More expensive and complex coatings like Gore-Tex, a waterproof breathable fabric usually do a better job at moving moisture out of the pants, while less expensive ones, like polyurethane laminate (PUL) will do a good job of keeping the rain out. Some manufacturers will compensate for this by adding vents, but the more venting you have, the less waterproof the pants become.
Rain pants are great to have, but unless you’re hiking in the rainforests of the Olympic Peninsula or southeastern Alaska, you probably won’t need them all the time.
As such, the size that the pants pack down to is absolutely critical. Much like your packable down jacket, many of the lighter weight pairs can be scrunched down to around half the size of a liter Nalgene bottle. Beefier pairs will take up as much space as your normal hiking pants.
If you’re bringing rain pants as a just-in-case, think about getting pair that you won’t even notice in your pack – something under half a pound.
If you think you’ll spend more time wearing them than storing them, feel free to get a pair that’s heavier and takes up more space.
This goes hand in hand with the packed size consideration, if you’re using these pants on a weekly basis, it’s critical that they hold up.
If they’re for emergencies and only see a couple uses a year, durability will probably be an afterthought.
Rain pants, like hiking pants, are almost exclusively made from nylon, and so durability mostly comes down to one factor, deniers – the thread count of your pants.
Higher denier cloth, particularly those above 40, is going to last a lot longer and hold up to more abuse.
Higher thread count also makes extra weight though, so factor that into your decision-making process.
Best Waterproof Hiking Pants Reviews
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As with most products from Arc’teryx, the Beta SLs are the pants to get when you need the absolute best.
They’re constructed from Paclite Goretex, which is pretty much unmatched when it comes to water repellency and it’s also quite breathable.
They feel much more like a regular pair of pants, although the Goretex does tend to make some pretty loud noises as the legs rub together (all the better to keep the bears away though).
The Beta SLs do not have any pockets though, which can be a bit of an inconvenience, though the full-length zippers along the sides allow easy access to your pants pockets underneath.
These pants are a great choice if you know the trail will be wet and that you’ll be wearing them from the start.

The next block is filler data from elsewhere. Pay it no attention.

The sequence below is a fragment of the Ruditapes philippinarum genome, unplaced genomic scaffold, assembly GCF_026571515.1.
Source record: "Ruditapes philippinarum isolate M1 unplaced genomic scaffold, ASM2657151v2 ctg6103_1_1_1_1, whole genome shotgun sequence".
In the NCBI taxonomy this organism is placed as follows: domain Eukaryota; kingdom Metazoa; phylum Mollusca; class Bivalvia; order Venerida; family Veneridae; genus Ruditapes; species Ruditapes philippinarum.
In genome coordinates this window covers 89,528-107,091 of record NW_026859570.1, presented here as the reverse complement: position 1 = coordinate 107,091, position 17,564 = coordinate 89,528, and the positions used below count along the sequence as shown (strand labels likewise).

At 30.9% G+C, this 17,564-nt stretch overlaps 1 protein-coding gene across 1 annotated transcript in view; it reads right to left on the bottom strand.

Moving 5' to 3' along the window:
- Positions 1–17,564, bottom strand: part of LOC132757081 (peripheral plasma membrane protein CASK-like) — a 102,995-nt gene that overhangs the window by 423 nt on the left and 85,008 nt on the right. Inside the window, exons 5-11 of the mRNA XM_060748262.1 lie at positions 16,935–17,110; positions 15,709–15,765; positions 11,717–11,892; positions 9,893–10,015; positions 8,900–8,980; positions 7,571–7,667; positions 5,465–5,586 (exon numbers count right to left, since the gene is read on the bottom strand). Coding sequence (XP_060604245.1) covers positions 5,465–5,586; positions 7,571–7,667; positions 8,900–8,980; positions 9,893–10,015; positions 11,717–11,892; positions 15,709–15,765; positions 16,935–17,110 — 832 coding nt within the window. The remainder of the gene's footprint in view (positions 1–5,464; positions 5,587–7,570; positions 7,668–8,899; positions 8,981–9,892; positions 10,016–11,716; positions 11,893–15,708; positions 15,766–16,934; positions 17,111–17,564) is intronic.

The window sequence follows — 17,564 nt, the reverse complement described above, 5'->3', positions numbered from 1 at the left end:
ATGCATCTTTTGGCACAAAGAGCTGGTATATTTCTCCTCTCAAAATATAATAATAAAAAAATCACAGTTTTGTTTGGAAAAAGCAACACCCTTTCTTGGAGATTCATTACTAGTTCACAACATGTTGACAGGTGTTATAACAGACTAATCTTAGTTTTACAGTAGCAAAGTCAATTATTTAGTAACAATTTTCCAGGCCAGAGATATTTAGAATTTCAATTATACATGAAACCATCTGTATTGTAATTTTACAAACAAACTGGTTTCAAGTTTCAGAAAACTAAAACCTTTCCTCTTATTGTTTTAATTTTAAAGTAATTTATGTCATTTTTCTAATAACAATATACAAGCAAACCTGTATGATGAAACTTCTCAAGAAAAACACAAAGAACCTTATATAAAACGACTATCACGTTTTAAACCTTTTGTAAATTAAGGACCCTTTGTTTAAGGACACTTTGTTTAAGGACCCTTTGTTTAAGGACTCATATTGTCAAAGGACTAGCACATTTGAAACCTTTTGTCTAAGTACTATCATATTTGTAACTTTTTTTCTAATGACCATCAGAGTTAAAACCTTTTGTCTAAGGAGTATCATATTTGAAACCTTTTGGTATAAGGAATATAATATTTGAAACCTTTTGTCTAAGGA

They’re incredible waterproof and comfortable enough, but they’re kind of bulky and don’t pack down that well so they’re less useful as a backup.
As most hikers know, Arc’teryx makes some of the best hiking pants for men, but each of their hiking and rain pants models also comes in a women’s version that better suited to their body shape.
So ladies, be sure to check out the Beta SL women’s as they are definitely some of the best hiking pants for women.
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The Minimus pants from Montane are one of the best examples of lightweight rain gear that’s designed for infrequent use.
Montane’s Pertex Shield fabric does an excellent job of keeping the rain out and reasonably well at venting moisture from inside the pants.
They’re also quite comfortable, with a drawstring waistband that ensures they stay up even in the toughest of conditions. The two biggest complaints with the Minimus pants have to do with its features and durability.
These pants have no pockets, which means you can’t access your phone or keys without reaching into your pack or your hiking pants underneath.
The ankle cuffs also have a rather short zipper, which makes it near impossible to slide these on with anything larger than trail running shoes.
As might be expected with such lightweight gear, they’re also not durable and probably will only last a season or so if you wear them frequently.
Montane manufacturers men’s and women’s versions of the Minimus, making these some of the best hiking pants for men and women that want to go ultralight with their rain gear.
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The Ozionics from Mountain Hardware represent something of a middle ground when it comes to choosing the best waterproof hiking pants.
Weighing in at just over ten ounces, they don’t fall into the ultralight category, but they are somewhat packable and reliable weather protection for your hiking trips.